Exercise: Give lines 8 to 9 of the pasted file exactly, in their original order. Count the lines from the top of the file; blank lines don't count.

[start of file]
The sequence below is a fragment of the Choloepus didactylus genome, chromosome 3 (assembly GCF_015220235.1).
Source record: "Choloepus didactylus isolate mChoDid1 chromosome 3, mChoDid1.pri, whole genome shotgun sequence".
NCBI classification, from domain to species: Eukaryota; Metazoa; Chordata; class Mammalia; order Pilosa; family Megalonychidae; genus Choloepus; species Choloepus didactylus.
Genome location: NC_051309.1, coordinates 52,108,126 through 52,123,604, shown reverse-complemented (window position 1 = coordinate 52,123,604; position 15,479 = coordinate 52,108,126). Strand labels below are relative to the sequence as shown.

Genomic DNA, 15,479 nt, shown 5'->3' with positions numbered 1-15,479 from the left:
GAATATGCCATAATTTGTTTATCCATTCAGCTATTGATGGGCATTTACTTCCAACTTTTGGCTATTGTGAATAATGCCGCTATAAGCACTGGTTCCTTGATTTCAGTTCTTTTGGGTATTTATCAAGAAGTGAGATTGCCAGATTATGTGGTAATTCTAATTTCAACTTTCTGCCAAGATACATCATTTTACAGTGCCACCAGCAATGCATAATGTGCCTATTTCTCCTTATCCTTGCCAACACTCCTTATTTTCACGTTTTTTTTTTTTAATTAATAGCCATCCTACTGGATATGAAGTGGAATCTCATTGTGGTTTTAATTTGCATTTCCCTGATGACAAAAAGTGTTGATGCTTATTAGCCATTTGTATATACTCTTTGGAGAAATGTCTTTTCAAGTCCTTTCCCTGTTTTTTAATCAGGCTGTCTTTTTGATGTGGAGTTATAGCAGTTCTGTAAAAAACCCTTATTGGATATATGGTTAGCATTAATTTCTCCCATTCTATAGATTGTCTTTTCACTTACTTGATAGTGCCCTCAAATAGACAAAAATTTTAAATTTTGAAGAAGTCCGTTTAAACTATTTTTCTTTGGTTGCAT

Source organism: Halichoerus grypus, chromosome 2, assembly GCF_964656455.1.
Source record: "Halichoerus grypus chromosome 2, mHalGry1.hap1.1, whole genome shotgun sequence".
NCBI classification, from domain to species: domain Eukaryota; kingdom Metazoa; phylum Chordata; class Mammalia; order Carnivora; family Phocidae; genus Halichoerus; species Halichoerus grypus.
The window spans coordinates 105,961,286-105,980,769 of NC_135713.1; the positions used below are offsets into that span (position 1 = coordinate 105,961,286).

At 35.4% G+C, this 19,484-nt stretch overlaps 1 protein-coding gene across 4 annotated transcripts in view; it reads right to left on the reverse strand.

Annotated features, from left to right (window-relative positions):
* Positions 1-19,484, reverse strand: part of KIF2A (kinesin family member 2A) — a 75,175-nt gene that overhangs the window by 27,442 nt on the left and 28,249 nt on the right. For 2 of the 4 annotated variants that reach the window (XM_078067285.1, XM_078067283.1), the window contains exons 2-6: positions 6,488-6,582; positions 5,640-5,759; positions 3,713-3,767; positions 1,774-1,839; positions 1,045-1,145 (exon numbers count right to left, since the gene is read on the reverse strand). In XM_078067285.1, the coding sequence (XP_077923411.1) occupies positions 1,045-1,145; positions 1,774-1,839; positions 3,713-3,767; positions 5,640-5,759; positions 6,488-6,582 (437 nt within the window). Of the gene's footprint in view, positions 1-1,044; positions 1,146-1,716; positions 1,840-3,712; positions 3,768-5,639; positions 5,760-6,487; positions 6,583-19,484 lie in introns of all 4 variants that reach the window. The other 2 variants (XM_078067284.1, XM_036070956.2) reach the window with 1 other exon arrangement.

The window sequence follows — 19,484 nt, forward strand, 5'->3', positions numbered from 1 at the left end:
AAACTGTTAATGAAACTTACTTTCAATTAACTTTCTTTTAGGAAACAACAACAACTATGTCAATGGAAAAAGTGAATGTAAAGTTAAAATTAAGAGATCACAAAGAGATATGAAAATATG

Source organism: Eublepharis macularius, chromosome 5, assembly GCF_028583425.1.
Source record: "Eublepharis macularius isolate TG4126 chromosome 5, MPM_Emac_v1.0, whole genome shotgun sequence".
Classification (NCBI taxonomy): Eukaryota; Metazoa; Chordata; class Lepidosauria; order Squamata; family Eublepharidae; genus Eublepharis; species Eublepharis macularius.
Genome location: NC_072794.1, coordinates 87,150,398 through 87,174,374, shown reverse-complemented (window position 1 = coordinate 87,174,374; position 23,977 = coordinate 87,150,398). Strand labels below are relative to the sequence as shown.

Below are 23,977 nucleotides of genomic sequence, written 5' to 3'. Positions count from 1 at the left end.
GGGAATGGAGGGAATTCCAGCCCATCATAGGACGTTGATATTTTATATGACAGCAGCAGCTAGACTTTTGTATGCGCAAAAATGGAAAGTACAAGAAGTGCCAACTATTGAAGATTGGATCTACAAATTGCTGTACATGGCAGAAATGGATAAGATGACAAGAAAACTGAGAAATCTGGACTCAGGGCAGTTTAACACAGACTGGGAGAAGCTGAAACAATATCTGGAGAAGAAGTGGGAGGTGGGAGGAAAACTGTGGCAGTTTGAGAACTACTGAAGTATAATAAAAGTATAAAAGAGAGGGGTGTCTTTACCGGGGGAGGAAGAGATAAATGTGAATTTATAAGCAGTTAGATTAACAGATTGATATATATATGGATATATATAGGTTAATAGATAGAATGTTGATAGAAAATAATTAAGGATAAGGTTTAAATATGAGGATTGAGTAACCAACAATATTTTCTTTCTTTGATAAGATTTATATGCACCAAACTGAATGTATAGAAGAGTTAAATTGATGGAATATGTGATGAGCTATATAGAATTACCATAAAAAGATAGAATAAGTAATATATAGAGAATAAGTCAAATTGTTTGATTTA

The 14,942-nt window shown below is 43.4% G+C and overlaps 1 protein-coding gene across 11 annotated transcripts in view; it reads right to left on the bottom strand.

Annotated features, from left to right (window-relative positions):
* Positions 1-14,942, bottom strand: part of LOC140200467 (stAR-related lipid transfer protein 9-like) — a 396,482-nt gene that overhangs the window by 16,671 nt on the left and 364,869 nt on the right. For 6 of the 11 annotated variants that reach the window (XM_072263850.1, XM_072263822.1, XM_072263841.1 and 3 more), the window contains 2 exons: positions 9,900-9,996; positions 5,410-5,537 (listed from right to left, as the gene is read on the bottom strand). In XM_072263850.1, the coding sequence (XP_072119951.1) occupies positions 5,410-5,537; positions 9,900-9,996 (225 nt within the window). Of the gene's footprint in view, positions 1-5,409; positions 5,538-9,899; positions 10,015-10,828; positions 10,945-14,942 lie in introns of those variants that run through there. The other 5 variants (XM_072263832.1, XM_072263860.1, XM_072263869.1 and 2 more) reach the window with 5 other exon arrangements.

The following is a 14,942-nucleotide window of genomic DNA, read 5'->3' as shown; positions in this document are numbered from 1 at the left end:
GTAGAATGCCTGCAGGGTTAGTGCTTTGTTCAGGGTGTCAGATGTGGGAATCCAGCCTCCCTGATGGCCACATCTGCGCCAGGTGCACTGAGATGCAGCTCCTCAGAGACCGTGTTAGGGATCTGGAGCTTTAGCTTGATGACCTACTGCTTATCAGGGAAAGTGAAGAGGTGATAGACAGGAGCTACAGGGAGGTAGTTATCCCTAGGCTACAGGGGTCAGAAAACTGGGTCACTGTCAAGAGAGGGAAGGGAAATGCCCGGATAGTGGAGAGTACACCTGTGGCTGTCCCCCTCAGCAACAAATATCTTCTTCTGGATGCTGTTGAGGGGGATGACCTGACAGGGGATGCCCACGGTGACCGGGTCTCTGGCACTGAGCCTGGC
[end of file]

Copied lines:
Source record: "Halichoerus grypus chromosome 2, mHalGry1.hap1.1, whole genome shotgun sequence".
NCBI classification, from domain to species: domain Eukaryota; kingdom Metazoa; phylum Chordata; class Mammalia; order Carnivora; family Phocidae; genus Halichoerus; species Halichoerus grypus.